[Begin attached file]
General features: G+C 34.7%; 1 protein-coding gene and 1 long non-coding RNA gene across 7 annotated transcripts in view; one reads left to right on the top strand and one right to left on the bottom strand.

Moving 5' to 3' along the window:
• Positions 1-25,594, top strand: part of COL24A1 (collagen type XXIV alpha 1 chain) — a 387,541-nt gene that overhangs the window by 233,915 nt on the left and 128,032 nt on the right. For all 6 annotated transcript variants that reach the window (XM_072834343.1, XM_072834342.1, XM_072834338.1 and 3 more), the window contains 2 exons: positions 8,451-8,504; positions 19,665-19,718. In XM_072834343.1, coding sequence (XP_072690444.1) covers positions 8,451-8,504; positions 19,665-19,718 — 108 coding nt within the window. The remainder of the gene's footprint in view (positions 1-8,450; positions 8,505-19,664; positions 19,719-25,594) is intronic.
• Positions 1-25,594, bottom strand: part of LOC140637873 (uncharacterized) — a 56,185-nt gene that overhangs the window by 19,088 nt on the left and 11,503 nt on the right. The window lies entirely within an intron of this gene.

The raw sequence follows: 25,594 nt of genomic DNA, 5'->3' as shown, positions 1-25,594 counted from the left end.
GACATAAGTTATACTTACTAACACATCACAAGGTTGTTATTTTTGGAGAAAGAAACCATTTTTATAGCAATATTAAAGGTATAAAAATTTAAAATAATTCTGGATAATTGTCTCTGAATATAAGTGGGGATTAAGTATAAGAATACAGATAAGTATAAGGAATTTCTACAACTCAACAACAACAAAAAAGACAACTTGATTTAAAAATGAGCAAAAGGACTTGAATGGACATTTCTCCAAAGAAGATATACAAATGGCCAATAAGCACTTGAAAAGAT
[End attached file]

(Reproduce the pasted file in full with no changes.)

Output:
General features: G+C 34.7%; 1 protein-coding gene and 1 long non-coding RNA gene across 7 annotated transcripts in view; one reads left to right on the top strand and one right to left on the bottom strand.

Moving 5' to 3' along the window:
• Positions 1-25,594, top strand: part of COL24A1 (collagen type XXIV alpha 1 chain) — a 387,541-nt gene that overhangs the window by 233,915 nt on the left and 128,032 nt on the right. For all 6 annotated transcript variants that reach the window (XM_072834343.1, XM_072834342.1, XM_072834338.1 and 3 more), the window contains 2 exons: positions 8,451-8,504; positions 19,665-19,718. In XM_072834343.1, coding sequence (XP_072690444.1) covers positions 8,451-8,504; positions 19,665-19,718 — 108 coding nt within the window. The remainder of the gene's footprint in view (positions 1-8,450; positions 8,505-19,664; positions 19,719-25,594) is intronic.
• Positions 1-25,594, bottom strand: part of LOC140637873 (uncharacterized) — a 56,185-nt gene that overhangs the window by 19,088 nt on the left and 11,503 nt on the right. The window lies entirely within an intron of this gene.

The raw sequence follows: 25,594 nt of genomic DNA, 5'->3' as shown, positions 1-25,594 counted from the left end.
GACATAAGTTATACTTACTAACACATCACAAGGTTGTTATTTTTGGAGAAAGAAACCATTTTTATAGCAATATTAAAGGTATAAAAATTTAAAATAATTCTGGATAATTGTCTCTGAATATAAGTGGGGATTAAGTATAAGAATACAGATAAGTATAAGGAATTTCTACAACTCAACAACAACAAAAAAGACAACTTGATTTAAAAATGAGCAAAAGGACTTGAATGGACATTTCTCCAAAGAAGATATACAAATGGCCAATAAGCACTTGAAAAGAT